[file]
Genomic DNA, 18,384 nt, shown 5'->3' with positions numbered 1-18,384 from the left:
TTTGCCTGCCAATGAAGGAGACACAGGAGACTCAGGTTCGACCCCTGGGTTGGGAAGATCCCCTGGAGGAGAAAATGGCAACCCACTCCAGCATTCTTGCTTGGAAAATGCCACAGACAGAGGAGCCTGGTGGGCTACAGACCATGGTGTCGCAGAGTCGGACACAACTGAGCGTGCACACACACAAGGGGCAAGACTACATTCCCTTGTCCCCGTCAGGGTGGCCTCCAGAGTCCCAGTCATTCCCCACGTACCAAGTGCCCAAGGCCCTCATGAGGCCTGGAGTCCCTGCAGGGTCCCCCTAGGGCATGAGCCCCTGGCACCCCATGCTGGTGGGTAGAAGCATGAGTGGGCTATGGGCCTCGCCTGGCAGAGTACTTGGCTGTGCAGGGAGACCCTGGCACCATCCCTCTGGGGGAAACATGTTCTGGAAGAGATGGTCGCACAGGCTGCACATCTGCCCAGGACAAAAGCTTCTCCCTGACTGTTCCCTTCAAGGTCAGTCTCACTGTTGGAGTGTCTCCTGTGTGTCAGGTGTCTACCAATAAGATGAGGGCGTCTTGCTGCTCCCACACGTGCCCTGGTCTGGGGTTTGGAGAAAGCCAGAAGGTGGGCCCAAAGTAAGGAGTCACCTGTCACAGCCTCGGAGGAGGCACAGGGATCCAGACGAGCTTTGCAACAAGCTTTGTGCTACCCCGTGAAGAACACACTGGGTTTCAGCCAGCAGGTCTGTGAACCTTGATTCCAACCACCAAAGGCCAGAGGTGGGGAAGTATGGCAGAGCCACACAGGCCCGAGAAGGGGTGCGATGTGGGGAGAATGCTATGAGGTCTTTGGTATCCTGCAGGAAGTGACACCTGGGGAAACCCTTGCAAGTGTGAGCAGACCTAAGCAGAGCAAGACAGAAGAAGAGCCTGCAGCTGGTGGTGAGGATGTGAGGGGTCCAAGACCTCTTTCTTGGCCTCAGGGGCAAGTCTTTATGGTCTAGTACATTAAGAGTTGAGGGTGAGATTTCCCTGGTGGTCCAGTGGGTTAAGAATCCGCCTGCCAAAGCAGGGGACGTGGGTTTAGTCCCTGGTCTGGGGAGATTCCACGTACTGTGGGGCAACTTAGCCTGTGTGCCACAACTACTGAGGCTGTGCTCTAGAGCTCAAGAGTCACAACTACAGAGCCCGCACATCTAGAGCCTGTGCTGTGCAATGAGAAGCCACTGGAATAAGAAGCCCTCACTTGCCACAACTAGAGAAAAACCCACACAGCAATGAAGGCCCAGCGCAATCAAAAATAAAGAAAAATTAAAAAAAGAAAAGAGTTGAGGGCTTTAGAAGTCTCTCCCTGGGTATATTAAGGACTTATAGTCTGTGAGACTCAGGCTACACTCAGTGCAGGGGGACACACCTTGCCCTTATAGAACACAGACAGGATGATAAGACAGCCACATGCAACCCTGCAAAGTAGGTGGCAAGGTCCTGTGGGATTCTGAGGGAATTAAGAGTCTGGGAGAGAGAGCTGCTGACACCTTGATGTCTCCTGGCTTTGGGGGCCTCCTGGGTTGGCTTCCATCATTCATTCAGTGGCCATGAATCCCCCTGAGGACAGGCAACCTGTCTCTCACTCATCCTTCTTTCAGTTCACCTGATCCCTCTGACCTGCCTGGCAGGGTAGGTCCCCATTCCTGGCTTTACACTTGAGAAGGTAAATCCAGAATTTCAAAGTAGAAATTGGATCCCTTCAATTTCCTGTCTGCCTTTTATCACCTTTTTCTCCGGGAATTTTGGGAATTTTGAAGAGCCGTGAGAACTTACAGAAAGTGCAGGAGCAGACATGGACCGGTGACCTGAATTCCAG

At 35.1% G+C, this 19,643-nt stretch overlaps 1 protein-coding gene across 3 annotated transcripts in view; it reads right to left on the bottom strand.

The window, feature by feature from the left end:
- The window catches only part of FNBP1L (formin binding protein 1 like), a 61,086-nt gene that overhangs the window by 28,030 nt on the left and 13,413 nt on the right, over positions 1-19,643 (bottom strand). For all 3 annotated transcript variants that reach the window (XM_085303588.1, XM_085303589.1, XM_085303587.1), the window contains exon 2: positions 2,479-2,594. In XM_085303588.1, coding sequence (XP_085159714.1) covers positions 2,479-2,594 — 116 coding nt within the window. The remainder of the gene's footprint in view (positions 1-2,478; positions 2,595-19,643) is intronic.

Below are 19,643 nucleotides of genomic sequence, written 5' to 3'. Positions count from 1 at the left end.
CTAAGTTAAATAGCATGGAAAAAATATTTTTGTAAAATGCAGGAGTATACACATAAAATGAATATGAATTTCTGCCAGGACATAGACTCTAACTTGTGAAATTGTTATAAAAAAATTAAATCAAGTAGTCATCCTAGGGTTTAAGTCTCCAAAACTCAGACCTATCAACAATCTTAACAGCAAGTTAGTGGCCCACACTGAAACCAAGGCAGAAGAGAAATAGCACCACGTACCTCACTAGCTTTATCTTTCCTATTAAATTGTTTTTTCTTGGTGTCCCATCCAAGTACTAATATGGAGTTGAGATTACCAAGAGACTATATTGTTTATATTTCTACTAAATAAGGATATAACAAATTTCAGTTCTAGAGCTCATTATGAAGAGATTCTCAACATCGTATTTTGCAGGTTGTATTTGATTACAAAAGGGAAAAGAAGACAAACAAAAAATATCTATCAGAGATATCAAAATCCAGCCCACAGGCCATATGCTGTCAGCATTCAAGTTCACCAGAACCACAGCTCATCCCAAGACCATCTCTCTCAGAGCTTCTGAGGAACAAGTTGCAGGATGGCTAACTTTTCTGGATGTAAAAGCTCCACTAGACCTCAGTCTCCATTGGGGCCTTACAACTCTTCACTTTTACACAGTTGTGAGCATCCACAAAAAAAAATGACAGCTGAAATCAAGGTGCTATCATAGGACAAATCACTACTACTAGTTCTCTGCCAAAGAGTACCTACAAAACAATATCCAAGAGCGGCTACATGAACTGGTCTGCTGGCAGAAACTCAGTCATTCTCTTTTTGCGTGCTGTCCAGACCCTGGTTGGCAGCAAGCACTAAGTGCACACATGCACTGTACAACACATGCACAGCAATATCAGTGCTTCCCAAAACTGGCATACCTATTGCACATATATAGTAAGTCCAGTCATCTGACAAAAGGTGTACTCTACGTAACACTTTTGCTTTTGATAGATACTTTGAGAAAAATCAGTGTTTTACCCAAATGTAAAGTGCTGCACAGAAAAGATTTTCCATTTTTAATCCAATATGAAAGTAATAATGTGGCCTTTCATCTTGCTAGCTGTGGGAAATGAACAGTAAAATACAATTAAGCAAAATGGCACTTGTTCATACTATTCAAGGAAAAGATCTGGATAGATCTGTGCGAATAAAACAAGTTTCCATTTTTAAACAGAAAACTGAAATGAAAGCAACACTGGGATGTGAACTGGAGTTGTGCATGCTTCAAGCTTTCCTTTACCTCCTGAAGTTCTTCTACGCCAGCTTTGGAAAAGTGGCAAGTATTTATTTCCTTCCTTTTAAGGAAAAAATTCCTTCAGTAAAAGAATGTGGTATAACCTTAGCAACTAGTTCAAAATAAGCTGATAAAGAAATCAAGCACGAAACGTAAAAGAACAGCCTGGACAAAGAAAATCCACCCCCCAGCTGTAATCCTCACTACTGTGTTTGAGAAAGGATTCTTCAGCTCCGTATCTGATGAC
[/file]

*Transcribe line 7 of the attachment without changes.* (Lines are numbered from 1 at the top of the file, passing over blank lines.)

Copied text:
CTAAGTTAAATAGCATGGAAAAAATATTTTTGTAAAATGCAGGAGTATACACATAAAATGAATATGAATTTCTGCCAGGACATAGACTCTAACTTGTGAAATTGTTATAAAAAAATTAAATCAAGTAGTCATCCTAGGGTTTAAGTCTCCAAAACTCAGACCTATCAACAATCTTAACAGCAAGTTAGTGGCCCACACTGAAACCAAGGCAGAAGAGAAATAGCACCACGTACCTCACTAGCTTTATCTTTCCTATTAAATTGTTTTTTCTTGGTGTCCCATCCAAGTACTAATATGGAGTTGAGATTACCAAGAGACTATATTGTTTATATTTCTACTAAATAAGGATATAACAAATTTCAGTTCTAGAGCTCATTATGAAGAGATTCTCAACATCGTATTTTGCAGGTTGTATTTGATTACAAAAGGGAAAAGAAGACAAACAAAAAATATCTATCAGAGATATCAAAATCCAGCCCACAGGCCATATGCTGTCAGCATTCAAGTTCACCAGAACCACAGCTCATCCCAAGACCATCTCTCTCAGAGCTTCTGAGGAACAAGTTGCAGGATGGCTAACTTTTCTGGATGTAAAAGCTCCACTAGACCTCAGTCTCCATTGGGGCCTTACAACTCTTCACTTTTACACAGTTGTGAGCATCCACAAAAAAAAATGACAGCTGAAATCAAGGTGCTATCATAGGACAAATCACTACTACTAGTTCTCTGCCAAAGAGTACCTACAAAACAATATCCAAGAGCGGCTACATGAACTGGTCTGCTGGCAGAAACTCAGTCATTCTCTTTTTGCGTGCTGTCCAGACCCTGGTTGGCAGCAAGCACTAAGTGCACACATGCACTGTACAACACATGCACAGCAATATCAGTGCTTCCCAAAACTGGCATACCTATTGCACATATATAGTAAGTCCAGTCATCTGACAAAAGGTGTACTCTACGTAACACTTTTGCTTTTGATAGATACTTTGAGAAAAATCAGTGTTTTACCCAAATGTAAAGTGCTGCACAGAAAAGATTTTCCATTTTTAATCCAATATGAAAGTAATAATGTGGCCTTTCATCTTGCTAGCTGTGGGAAATGAACAGTAAAATACAATTAAGCAAAATGGCACTTGTTCATACTATTCAAGGAAAAGATCTGGATAGATCTGTGCGAATAAAACAAGTTTCCATTTTTAAACAGAAAACTGAAATGAAAGCAACACTGGGATGTGAACTGGAGTTGTGCATGCTTCAAGCTTTCCTTTACCTCCTGAAGTTCTTCTACGCCAGCTTTGGAAAAGTGGCAAGTATTTATTTCCTTCCTTTTAAGGAAAAAATTCCTTCAGTAAAAGAATGTGGTATAACCTTAGCAACTAGTTCAAAATAAGCTGATAAAGAAATCAAGCACGAAACGTAAAAGAACAGCCTGGACAAAGAAAATCCACCCCCCAGCTGTAATCCTCACTACTGTGTTTGAGAAAGGATTCTTCAGCTCCGTATCTGATGAC